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East and Central African ministers agree on a roadmap for the Lake Tanganyika Programme
Ministers and Permanent Secretaries of five East African Nations met last week to discuss an initiative to improve the water, sanitation and environmental conditions in the Lake Tanganyika Region.
The meeting, convened by the East African Community and UN-Habitat sought endorsement and ownership of the feasibility report for the programme in fifteen identified cities and towns. It included ministers and permanent secretaries responsible for water and environment from the five countries that share the basin; Burundi, the Democratic Republic of Congo, Rwanda, Tanzania and Zambia.
The ministers and permanent secretaries confirmed their commitment and support to the proposed Lake Tanganyika Programme as a positive initiative for addressing water, sanitation and environmental management challenges as well as sustainable economic development of the basin. They also endorsed a roadmap to mobilize financial resources for the programme..
Rapid urbanization is now placing an enormous burden on the towns around Lake Tanganyika, undermining the ability of local governments to manage infrastructure and related environmental services leading to increasing levels of pollution and environmental degradation. Urbanization, however, provides opportunities to promote dynamic and well planned urban settlements that could provide centres of economic development, efficient infrastructure and increased employment opportunities.
In response to a need for a common regional theme of improving water supply, sanitation, the environment and related livelihoods of the populations around the Lake, UN-Habitat, in collaboration with COMESA, Lake Tanganyika Authority (LTA) and the Governments of Burundi, Tanzania, Rwanda, Zambia and the Democratic Republic of the Congo, have prepared a feasibility report for a Lake Tanganyika Water Supply, Sanitation and Environmental Management Project (LT-WATSAN).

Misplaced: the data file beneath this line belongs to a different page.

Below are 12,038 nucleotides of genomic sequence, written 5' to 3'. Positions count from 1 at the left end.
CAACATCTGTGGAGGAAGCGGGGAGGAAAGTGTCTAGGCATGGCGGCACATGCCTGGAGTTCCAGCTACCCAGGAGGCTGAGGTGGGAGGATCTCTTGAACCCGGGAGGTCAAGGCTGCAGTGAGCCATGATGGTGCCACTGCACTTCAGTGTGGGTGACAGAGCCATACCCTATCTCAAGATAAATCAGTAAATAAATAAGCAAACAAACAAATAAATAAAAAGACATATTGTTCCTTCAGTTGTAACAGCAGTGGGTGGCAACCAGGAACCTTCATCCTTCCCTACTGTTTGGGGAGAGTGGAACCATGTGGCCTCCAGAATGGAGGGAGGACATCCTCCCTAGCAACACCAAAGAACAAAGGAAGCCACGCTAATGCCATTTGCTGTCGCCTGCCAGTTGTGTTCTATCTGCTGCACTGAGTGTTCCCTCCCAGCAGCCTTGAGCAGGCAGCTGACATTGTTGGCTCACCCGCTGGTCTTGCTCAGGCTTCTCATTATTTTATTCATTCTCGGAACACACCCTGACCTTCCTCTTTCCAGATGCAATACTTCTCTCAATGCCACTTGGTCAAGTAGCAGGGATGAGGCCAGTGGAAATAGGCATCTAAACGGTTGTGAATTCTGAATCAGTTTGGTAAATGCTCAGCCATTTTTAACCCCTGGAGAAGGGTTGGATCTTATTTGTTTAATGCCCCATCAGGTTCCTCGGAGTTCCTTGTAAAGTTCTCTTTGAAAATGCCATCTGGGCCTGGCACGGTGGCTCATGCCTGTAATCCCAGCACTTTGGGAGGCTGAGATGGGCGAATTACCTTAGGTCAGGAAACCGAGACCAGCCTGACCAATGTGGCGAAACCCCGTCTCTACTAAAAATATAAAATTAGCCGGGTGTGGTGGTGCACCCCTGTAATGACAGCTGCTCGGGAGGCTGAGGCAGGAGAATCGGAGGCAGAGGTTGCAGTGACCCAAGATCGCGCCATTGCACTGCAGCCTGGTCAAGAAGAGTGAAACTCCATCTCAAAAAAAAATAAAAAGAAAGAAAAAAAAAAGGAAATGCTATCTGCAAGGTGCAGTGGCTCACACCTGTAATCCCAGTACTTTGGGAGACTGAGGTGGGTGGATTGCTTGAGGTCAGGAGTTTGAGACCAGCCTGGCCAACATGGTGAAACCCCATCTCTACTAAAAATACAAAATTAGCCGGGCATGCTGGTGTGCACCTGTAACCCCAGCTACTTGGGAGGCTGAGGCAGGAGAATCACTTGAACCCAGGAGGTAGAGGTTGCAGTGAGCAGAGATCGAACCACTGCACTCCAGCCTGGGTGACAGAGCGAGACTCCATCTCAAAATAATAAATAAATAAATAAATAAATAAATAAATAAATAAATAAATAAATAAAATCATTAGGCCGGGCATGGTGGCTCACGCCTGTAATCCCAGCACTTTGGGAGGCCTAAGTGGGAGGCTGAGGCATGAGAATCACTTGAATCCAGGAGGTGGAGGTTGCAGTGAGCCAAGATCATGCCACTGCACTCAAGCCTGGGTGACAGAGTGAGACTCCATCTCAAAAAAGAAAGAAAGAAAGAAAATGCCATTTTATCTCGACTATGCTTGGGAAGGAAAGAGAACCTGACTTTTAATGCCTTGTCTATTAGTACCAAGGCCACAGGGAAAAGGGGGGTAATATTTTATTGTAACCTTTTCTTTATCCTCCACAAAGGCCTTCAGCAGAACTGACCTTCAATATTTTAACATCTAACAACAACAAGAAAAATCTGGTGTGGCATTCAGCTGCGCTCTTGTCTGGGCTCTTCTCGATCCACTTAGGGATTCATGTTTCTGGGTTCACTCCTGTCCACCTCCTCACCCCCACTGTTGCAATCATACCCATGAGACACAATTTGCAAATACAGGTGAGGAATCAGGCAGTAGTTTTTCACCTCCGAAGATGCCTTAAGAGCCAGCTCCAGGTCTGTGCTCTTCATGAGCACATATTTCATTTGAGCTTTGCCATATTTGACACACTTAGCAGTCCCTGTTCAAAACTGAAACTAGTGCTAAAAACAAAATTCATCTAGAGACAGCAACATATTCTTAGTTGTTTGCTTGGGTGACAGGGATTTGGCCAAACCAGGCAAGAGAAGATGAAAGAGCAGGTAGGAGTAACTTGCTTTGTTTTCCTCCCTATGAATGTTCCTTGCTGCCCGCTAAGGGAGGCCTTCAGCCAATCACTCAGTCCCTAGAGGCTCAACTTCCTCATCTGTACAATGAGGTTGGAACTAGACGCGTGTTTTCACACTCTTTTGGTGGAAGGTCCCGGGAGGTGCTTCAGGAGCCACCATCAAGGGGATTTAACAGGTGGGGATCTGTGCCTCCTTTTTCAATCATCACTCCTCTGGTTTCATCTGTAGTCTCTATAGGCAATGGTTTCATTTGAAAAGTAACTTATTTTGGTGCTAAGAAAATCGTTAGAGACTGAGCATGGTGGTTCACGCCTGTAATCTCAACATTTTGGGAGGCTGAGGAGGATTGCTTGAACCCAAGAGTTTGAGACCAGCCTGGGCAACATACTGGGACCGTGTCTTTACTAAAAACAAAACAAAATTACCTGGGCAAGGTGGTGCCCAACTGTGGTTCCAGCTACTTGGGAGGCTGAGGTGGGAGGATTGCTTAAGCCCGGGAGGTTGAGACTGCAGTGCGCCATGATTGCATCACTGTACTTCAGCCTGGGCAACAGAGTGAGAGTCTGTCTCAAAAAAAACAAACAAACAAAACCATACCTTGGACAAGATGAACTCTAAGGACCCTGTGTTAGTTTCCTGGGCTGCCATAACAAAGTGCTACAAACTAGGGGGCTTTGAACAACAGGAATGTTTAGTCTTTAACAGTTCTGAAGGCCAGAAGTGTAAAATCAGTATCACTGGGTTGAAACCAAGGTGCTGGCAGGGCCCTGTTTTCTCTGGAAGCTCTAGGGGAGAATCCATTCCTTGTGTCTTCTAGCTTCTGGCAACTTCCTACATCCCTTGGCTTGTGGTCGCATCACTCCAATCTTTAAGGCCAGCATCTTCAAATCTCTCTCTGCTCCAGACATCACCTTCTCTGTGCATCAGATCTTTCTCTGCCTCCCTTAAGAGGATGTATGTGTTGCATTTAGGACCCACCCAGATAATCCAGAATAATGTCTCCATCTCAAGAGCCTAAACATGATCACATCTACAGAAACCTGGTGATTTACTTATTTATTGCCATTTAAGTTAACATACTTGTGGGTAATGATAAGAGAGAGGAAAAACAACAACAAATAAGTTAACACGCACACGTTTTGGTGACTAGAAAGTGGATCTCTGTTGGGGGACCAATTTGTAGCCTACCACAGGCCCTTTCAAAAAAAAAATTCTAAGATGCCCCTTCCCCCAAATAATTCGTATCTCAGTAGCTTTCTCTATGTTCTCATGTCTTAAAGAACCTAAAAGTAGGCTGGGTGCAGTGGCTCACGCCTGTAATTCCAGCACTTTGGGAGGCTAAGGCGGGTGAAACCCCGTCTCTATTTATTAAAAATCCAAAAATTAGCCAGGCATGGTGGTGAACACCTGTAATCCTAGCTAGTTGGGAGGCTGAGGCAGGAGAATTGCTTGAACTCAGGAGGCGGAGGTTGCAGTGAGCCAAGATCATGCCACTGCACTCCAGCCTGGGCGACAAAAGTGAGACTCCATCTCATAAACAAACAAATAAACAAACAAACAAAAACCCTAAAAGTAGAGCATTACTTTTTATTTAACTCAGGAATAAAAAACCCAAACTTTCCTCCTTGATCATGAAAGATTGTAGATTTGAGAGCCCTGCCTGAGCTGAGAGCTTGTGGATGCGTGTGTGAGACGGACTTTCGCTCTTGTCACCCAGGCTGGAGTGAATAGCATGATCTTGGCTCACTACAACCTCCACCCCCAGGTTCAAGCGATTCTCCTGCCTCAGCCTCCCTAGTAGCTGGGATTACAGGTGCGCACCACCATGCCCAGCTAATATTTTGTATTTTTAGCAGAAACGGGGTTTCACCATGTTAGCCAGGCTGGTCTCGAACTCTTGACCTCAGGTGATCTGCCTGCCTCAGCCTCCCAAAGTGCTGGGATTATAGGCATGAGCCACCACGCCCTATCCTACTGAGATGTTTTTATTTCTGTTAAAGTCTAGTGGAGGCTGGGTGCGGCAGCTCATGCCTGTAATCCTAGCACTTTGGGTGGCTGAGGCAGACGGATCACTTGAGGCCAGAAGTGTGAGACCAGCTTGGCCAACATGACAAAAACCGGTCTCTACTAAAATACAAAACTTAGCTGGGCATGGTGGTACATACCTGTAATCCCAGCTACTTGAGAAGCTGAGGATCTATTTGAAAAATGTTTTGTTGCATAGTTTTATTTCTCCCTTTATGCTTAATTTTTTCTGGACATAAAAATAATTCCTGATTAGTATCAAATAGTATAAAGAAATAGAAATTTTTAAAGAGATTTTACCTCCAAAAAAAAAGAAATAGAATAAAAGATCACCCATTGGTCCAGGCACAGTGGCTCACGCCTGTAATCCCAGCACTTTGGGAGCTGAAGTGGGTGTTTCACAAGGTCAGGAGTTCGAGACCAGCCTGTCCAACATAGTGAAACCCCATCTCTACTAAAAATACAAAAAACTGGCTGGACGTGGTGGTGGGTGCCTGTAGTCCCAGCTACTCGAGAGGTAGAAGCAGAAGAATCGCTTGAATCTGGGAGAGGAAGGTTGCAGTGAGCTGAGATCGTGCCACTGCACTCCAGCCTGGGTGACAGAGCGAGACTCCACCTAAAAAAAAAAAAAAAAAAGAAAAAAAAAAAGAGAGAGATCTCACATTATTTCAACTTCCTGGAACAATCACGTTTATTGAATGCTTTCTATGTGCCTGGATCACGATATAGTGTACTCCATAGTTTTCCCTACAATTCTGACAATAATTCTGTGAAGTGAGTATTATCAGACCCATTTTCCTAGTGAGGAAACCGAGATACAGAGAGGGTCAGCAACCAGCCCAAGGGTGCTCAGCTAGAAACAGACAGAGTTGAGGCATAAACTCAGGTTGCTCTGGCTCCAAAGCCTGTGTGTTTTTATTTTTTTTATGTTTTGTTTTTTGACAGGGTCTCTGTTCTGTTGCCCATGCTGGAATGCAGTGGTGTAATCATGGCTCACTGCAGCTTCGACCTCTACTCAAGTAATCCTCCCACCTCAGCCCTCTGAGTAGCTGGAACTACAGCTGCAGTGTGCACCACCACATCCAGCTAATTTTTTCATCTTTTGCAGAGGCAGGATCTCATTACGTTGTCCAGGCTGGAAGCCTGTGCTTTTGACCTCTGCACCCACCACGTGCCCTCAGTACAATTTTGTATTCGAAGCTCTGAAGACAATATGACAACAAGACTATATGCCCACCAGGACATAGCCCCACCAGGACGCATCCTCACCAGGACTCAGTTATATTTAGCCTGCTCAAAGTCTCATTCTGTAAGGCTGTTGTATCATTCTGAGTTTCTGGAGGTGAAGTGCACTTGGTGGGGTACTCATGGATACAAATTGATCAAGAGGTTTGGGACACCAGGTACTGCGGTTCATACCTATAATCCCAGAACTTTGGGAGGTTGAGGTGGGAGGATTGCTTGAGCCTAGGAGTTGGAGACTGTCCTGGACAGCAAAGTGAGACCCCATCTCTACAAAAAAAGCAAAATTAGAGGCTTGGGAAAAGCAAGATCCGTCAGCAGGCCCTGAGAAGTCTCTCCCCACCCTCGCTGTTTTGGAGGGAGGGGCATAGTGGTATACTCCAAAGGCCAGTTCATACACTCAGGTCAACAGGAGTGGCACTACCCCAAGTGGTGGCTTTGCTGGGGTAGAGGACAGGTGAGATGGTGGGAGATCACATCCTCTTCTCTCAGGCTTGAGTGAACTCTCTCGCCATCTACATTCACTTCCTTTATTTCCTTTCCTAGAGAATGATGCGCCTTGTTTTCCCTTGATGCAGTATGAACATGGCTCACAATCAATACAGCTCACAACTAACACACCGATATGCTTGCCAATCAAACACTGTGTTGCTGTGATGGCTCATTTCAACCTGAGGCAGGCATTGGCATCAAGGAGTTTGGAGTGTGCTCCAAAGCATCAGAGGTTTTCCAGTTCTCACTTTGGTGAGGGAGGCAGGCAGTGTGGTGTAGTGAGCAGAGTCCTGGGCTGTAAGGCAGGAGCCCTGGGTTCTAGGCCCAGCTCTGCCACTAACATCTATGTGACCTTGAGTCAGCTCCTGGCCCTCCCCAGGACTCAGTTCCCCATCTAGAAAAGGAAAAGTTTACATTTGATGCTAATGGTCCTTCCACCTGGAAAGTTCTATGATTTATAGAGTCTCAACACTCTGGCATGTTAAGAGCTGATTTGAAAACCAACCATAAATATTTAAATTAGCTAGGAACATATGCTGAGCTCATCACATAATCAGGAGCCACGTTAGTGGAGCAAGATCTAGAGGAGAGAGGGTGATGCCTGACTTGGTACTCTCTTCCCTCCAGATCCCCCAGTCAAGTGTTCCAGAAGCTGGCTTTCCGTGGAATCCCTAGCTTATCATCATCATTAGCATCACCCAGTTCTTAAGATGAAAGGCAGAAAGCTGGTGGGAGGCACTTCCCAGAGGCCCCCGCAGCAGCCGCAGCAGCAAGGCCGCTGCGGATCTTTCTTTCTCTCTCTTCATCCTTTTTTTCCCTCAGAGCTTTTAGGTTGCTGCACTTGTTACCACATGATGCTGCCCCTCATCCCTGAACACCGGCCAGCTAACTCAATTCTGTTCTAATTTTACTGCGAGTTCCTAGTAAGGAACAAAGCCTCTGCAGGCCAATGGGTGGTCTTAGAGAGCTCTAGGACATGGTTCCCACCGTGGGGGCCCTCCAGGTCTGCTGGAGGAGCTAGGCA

In the run up to the meeting, the United Nations Under-Secretary-General and the Executive Director of UN-Habitat, Dr. Joan Clos said: â€œLake Tanganyika is facing increasing environmental threats, one of which is caused by poor sanitation in the expanding towns and non-existent or poor management of solid waste. There is a need for a strong collaborative effort, similar to the one UN-Habitat has coordinated in Lake Victoria with the Lake Victoria Region Water and Sanitation Initiative. We should not lose this opportunity and find the way to mobilize resources that will impact in the quality of life of millions of people.
The Feasibility Report is the culmination of work carried out between August 2011 and December 2012, beginning with the project identification phase from August to November 2011, the subsequent project preparation phase between January and June 2012 and the feasibility assessment phase between August and November 2012.
The report presents an, integrated short and medium term investment plan for regional water supply, sanitation, solid waste and environmental interventions for fifteen towns in the Lake Tanganyika Basin.
The Programme aims to provide a phased approach to the improvement of water supply, sanitation and environmental management, and will benefit an estimated 1.25 million persons in the selected towns.